The Death of Stalin

Showing until 1st NovemberThe Death Of Stalin Poster

The Death of Stalin, the new film by Armando Iannucci (The Thick of It), based on the graphic novel of the same name, is currently showing at the HPPH.

Iannucci’s world building is second to none, dragging the viewer into the paranoid fear filled world of the U.S.S.R, where no one can be trusted, all rooms are bugged and no one is safe from the terror of the secret police, the NKVD, run by the sinister Beria (portrayed by Simon Beale).

The farcical power struggle that follows immediately after Stalin’s death between the Council of Ministers shows the absurd nature of the Stalinist Russia, and runs deeply into the themes that Iannucci covers in his previous work, The Thick of It, but this time around an added  fear of execution, not Malcolm Tucker shouting at you.

Between the power grabs and scheming, we get a comedic glimpse into the theatre of the absurd that Stalin had created, Molotov (Palin) even quips ‘Stalin would be loving this’ at the height of the infighting. This film is one of the funniest out this year (the rest of the audience agreed with me I believe!), with moments of bleakness and sadness that pin the whole thing down in reality. These things happened and we are following the stories of cruel men, a product of a cruel regime.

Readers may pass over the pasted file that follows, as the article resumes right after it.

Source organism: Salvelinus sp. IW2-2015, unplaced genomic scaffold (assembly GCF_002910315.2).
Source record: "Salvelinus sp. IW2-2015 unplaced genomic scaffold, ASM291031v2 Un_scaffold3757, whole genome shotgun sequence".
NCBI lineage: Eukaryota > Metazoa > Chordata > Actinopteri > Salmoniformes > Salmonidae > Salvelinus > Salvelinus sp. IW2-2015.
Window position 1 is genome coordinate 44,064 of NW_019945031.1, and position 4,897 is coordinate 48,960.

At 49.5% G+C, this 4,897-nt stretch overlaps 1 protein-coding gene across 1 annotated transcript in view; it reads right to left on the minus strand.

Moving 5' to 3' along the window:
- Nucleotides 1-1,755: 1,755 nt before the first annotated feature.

Stand out performances for myself were Andrea Riseborough playing Stalin’s daughter Svetlana, whom all the council members were trying to win the favour of after her father’s death.  A special mention for the Yorkshire-accented no nonsense Zhukov played by Jason Issacs (just wait for him to pop up!).

I cannot recommend The Death of Stalin enough, it gives the audience a glimpse into a strange world at a historically significant point in time, that not everyone is familiar with. Its funny, tense, farcical, paranoid and again, very very funny.

If you like The Death of Stalin, you should watch The Thick of It (Iannucci), In the Loop (Iannucci, 2009), and if you want to go old school, Yes Minister (Jay and Lynn).

I’ve been Comrade Henry Stocks-Fryer, you’ve been reading.

One thought on “The Death of Stalin

  1. I always found Armando Iannucci’s television work distinctly unfunny. I suppose that, since he has satirised the British petit-bourgeoisie he is also entitled to satirise the Soviet apparatchiks. I just think releasing it in the week that The Great October Socialist Revolution has its Centenary [in the old-style calendar] confirms his rather nihilistic standpoint.

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